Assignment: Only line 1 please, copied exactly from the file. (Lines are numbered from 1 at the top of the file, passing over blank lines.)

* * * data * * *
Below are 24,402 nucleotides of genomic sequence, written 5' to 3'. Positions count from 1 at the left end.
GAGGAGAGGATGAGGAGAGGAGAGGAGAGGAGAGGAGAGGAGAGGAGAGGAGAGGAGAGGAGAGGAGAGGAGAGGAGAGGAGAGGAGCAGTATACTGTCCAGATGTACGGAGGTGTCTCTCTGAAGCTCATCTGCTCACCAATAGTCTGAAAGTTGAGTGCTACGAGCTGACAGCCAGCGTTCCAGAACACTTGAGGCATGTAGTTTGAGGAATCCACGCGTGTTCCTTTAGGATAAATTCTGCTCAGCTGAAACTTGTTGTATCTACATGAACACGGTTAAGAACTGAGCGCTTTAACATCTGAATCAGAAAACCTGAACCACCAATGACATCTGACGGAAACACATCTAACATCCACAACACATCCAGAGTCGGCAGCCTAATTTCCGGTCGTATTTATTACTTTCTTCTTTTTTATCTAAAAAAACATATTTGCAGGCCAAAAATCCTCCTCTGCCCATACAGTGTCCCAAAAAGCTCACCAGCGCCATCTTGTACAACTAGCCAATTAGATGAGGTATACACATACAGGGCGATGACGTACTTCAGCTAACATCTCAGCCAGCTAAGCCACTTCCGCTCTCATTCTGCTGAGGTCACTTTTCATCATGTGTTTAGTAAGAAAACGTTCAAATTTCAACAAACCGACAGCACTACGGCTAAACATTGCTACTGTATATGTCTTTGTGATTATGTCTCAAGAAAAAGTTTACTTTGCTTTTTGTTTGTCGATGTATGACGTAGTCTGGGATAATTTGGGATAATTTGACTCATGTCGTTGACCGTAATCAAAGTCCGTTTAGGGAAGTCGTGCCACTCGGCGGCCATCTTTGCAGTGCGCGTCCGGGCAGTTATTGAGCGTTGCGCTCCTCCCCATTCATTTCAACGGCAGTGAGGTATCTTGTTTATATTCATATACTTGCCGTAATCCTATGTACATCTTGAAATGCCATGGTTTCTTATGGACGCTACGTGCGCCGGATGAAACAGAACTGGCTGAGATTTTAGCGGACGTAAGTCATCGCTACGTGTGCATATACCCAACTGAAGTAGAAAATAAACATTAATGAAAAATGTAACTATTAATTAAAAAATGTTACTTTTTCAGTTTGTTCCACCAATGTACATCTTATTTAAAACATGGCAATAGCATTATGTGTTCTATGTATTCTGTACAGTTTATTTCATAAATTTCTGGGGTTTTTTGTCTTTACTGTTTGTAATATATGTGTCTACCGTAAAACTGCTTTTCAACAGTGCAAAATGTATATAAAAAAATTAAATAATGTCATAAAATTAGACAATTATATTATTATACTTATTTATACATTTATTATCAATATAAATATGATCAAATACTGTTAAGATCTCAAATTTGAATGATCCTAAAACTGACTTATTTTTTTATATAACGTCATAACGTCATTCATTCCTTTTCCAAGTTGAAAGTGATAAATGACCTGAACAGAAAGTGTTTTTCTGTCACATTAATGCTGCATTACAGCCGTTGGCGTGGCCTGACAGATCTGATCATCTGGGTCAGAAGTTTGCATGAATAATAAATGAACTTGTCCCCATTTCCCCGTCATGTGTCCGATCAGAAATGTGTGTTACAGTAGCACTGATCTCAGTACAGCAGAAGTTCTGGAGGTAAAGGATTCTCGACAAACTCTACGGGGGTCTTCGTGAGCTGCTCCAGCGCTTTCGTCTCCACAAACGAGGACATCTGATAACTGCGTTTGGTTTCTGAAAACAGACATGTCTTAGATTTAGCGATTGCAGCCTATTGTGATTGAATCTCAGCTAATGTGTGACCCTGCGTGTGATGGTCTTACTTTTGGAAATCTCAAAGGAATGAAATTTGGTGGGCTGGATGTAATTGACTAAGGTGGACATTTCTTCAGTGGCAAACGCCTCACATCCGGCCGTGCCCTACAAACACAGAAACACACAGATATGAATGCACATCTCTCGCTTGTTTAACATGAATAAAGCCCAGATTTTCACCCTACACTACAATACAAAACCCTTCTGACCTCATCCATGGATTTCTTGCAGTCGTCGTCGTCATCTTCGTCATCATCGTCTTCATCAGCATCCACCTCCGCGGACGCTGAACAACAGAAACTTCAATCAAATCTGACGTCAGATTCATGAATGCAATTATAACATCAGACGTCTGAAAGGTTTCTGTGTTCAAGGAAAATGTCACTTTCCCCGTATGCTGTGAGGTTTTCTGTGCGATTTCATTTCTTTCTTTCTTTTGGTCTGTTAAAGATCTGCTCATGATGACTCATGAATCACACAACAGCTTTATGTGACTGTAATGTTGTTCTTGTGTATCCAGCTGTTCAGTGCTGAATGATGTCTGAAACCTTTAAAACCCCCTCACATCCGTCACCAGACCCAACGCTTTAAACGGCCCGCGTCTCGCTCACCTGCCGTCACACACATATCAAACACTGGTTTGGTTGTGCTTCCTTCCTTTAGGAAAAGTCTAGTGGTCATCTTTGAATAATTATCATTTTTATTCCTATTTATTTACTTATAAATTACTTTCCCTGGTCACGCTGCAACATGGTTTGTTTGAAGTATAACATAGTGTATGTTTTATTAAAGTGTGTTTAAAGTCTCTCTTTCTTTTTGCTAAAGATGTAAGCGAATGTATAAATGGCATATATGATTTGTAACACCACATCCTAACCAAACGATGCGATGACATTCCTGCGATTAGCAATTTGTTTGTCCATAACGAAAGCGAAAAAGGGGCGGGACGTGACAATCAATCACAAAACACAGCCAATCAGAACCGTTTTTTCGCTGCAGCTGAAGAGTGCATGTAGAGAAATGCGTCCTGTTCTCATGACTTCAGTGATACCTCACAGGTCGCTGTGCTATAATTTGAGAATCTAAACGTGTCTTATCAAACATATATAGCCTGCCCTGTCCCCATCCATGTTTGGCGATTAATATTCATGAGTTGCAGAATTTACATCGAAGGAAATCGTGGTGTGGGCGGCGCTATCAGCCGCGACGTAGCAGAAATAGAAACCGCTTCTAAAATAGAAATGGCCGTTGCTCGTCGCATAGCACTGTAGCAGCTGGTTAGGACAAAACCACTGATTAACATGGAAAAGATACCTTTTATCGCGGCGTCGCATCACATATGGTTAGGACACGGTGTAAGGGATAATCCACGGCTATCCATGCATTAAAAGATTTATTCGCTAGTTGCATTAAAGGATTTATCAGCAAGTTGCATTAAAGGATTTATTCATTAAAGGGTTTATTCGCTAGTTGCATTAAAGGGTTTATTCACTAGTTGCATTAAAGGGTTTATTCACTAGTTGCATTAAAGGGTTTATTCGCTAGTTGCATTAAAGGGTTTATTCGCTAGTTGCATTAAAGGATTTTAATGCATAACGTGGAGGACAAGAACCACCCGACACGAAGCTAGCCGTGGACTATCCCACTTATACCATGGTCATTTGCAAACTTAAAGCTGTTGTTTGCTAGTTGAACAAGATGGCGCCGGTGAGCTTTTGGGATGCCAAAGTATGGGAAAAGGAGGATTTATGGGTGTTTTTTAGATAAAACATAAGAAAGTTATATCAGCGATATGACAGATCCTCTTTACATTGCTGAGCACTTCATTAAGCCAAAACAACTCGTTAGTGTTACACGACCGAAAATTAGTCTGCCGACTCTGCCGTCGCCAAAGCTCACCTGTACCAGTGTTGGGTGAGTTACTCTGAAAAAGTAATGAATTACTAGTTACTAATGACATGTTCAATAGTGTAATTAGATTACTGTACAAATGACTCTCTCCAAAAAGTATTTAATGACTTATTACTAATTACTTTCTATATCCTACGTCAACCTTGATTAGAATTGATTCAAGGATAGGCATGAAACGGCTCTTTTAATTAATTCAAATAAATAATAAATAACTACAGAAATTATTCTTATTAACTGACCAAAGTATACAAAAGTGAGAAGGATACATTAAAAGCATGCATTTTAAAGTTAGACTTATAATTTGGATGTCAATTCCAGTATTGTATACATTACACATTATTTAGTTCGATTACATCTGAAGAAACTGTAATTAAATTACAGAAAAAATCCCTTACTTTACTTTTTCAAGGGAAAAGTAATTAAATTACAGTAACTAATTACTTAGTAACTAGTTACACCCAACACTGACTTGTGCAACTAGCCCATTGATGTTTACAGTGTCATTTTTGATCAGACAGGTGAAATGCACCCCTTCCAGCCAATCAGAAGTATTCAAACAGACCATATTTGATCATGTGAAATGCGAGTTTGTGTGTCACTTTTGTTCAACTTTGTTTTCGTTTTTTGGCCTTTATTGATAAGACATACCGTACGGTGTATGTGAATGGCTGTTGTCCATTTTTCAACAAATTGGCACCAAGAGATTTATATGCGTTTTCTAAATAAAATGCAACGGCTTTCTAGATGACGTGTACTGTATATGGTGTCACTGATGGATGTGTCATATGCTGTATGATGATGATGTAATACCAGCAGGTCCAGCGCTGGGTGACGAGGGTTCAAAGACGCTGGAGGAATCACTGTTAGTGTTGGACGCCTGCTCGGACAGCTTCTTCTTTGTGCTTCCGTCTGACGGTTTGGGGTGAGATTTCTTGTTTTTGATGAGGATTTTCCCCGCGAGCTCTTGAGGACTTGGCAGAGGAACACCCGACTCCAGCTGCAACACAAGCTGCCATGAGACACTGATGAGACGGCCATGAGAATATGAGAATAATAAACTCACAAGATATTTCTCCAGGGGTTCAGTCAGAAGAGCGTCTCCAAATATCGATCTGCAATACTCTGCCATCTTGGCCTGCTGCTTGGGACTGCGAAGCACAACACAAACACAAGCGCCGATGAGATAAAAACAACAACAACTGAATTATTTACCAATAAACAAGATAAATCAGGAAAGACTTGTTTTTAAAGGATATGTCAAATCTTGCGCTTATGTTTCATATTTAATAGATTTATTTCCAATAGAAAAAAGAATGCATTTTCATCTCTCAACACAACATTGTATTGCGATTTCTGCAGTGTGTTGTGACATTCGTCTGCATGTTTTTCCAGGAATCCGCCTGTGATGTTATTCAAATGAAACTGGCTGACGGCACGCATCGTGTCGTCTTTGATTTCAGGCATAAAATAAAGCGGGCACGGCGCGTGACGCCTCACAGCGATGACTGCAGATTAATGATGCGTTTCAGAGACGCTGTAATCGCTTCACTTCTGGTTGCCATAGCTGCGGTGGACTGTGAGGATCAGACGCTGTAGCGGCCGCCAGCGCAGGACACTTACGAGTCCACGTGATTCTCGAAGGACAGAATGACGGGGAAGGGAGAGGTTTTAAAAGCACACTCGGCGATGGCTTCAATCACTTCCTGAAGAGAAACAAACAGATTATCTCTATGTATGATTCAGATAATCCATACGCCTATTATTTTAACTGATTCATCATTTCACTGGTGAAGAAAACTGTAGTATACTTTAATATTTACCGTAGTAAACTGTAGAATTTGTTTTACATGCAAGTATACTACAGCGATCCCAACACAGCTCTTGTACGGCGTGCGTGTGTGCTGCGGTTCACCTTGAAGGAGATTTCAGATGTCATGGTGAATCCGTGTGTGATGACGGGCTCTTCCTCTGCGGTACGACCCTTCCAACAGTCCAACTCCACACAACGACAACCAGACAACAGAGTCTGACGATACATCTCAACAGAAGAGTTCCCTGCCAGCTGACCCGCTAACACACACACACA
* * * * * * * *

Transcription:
Below are 24,402 nucleotides of genomic sequence, written 5' to 3'. Positions count from 1 at the left end.